Owing to diverse culinary influences, Malaysian cuisine is as varied as it is delicious. From the Indonesian-born rendang to the fiery curries of India, to the much loved laska lemak: Malaysian food has earned its reputation as one of the tastiest cuisines on the planet.
- 1½ tbsp vegetable oil
- 20 curry leaves (2 sprigs) (see Note)
- 3 tsp Malaysian curry powder (see Note)
- 250 g tomatoes, chopped
- 3 tsp tamarind puree (see Note)
- 1–2 tsp brown sugar
- ½ red onion, sliced
- 120 g baby eggplant eggplant, cut into 1 cm thick slices
- 8 large green prawns, peeled, tails left on
- 2–3 tsp lime or lemon juice
- steamed brown rice to serve
- lime cheeks, to serve
- ½ red onion, chopped
- 2 cloves garlic, chopped
- 1–2 long red chillies, chopped
- 1 tbsp chopped ginger
- 1 tsp shrimp paste (see Note)
Oven temperatures are for conventional; if using fan-forced (convection), reduce the temperature by 20˚C. | We use Australian tablespoons and cups: 1 teaspoon equals 5 ml; 1 tablespoon equals 20 ml; 1 cup equals 250 ml. | All herbs are fresh (unless specified) and cups are lightly packed. | All vegetables are medium size and peeled, unless specified. | All eggs are 55-60 g, unless specified.
Process all the paste ingredients in a small food processor until smooth. You will have to stop the machine a few times and scrape down the sides. Alternatively, use a mortar and pestle to pound to a smooth paste.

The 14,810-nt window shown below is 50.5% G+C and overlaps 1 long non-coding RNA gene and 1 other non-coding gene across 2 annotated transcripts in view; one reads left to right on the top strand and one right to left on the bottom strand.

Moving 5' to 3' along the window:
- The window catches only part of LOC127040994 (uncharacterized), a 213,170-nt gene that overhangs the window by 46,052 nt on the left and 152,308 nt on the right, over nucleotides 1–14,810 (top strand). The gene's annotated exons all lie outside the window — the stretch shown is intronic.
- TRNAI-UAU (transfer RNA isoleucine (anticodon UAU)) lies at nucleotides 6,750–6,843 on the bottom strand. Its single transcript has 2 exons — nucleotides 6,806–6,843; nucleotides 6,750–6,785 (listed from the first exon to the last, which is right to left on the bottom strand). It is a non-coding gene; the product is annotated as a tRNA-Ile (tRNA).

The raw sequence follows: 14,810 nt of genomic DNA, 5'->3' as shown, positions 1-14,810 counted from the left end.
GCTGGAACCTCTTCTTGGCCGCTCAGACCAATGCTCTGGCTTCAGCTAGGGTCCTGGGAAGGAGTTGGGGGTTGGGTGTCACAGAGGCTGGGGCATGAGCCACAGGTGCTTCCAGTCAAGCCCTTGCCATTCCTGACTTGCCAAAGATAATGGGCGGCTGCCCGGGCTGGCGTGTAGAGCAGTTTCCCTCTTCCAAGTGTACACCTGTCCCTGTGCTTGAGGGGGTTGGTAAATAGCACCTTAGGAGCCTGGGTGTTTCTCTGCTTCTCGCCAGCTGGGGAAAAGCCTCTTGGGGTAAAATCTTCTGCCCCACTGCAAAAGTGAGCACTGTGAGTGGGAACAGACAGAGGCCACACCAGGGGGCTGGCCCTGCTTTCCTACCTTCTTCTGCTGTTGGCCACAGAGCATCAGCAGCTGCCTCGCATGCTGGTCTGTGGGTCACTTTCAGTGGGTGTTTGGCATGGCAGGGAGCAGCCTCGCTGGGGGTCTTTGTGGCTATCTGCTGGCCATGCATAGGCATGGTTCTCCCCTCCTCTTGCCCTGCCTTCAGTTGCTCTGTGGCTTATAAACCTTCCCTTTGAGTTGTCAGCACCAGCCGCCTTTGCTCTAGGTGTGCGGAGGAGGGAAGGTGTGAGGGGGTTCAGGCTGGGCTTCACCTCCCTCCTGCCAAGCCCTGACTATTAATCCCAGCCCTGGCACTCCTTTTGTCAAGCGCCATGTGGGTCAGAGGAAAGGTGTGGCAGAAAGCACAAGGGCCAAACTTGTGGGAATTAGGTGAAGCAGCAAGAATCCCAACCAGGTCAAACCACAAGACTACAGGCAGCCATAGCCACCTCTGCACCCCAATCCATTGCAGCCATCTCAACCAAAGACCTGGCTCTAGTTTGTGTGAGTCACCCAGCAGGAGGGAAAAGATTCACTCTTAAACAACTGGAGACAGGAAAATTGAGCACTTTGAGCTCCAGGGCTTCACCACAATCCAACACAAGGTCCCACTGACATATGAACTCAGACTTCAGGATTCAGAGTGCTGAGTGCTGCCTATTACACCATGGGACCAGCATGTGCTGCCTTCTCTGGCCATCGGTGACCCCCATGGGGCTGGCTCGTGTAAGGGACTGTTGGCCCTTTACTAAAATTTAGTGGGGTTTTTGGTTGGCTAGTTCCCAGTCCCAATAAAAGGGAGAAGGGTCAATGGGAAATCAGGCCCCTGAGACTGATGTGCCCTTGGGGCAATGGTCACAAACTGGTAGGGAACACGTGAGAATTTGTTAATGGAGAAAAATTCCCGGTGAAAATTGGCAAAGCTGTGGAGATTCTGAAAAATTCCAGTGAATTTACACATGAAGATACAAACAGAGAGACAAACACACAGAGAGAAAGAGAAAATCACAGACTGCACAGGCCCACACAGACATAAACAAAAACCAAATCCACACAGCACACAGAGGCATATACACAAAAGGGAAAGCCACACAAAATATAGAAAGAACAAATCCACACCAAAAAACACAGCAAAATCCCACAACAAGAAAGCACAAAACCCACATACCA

Heat the oil in a wok or saucepan over medium heat. Add the paste and curry leaves and cook, stirring, for 6–7 minutes until the paste starts to darken. Add the curry powder and cook for 1 minute. Increase the heat to high, add the tomatoes and cook, stirring for 1 minute. Pour in 250ml water, add the tamarind puree and palm sugar and bring to a simmer. Season with salt, cover and cook for 5 minutes.
Slice the remaining onion into half moons 3mm thick. Add the onion and eggplant to the wok and continue to cook, covered, for 7–8 minutes until tender. Add the prawns, reduce the heat to low and cook gently for 2–3 minutes until just cooked. Stir through enough lime juice to balance the flavour.
Serve immediately with steamed rice.
• Tamarind puree is available in the Asian aisle of most supermarkets and from Asian food stores.
• Shrimp paste, also called belacan, is a dried, fermented paste used widely in Asian cuisine. Available in Asian food stores and in the Asian section of most supermarkets.
Photography by Benito Martin. Styling by Lynsey Fryers. Food preparation by Suresh Watson.
Chopsticks, Vitro rice/noodle bowls and Robert Gordon wide tapas bowl all from The Chef and The Cook.